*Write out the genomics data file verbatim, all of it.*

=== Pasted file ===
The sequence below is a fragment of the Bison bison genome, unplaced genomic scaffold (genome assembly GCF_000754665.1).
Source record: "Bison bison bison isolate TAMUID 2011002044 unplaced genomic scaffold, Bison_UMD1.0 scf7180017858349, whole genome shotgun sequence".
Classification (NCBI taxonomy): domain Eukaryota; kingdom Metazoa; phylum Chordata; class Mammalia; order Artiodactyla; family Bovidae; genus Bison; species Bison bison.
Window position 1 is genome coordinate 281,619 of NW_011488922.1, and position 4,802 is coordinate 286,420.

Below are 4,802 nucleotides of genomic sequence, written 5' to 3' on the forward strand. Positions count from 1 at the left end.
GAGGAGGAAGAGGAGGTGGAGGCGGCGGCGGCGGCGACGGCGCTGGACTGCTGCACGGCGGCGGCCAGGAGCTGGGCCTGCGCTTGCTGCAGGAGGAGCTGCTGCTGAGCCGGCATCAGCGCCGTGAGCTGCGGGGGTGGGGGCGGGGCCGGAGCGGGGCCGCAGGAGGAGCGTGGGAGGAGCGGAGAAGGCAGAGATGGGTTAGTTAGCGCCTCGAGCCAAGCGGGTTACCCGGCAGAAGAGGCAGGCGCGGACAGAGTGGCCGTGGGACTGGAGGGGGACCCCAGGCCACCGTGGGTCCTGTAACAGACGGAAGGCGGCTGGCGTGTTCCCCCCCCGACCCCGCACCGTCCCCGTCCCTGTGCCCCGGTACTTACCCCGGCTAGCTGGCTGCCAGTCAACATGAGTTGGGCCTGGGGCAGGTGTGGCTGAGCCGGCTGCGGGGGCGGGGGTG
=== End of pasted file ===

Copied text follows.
The sequence below is a fragment of the Bison bison genome, unplaced genomic scaffold (genome assembly GCF_000754665.1).
Source record: "Bison bison bison isolate TAMUID 2011002044 unplaced genomic scaffold, Bison_UMD1.0 scf7180017858349, whole genome shotgun sequence".
Classification (NCBI taxonomy): domain Eukaryota; kingdom Metazoa; phylum Chordata; class Mammalia; order Artiodactyla; family Bovidae; genus Bison; species Bison bison.
Window position 1 is genome coordinate 281,619 of NW_011488922.1, and position 4,802 is coordinate 286,420.

Below are 4,802 nucleotides of genomic sequence, written 5' to 3' on the forward strand. Positions count from 1 at the left end.
GAGGAGGAAGAGGAGGTGGAGGCGGCGGCGGCGGCGACGGCGCTGGACTGCTGCACGGCGGCGGCCAGGAGCTGGGCCTGCGCTTGCTGCAGGAGGAGCTGCTGCTGAGCCGGCATCAGCGCCGTGAGCTGCGGGGGTGGGGGCGGGGCCGGAGCGGGGCCGCAGGAGGAGCGTGGGAGGAGCGGAGAAGGCAGAGATGGGTTAGTTAGCGCCTCGAGCCAAGCGGGTTACCCGGCAGAAGAGGCAGGCGCGGACAGAGTGGCCGTGGGACTGGAGGGGGACCCCAGGCCACCGTGGGTCCTGTAACAGACGGAAGGCGGCTGGCGTGTTCCCCCCCCGACCCCGCACCGTCCCCGTCCCTGTGCCCCGGTACTTACCCCGGCTAGCTGGCTGCCAGTCAACATGAGTTGGGCCTGGGGCAGGTGTGGCTGAGCCGGCTGCGGGGGCGGGGGTG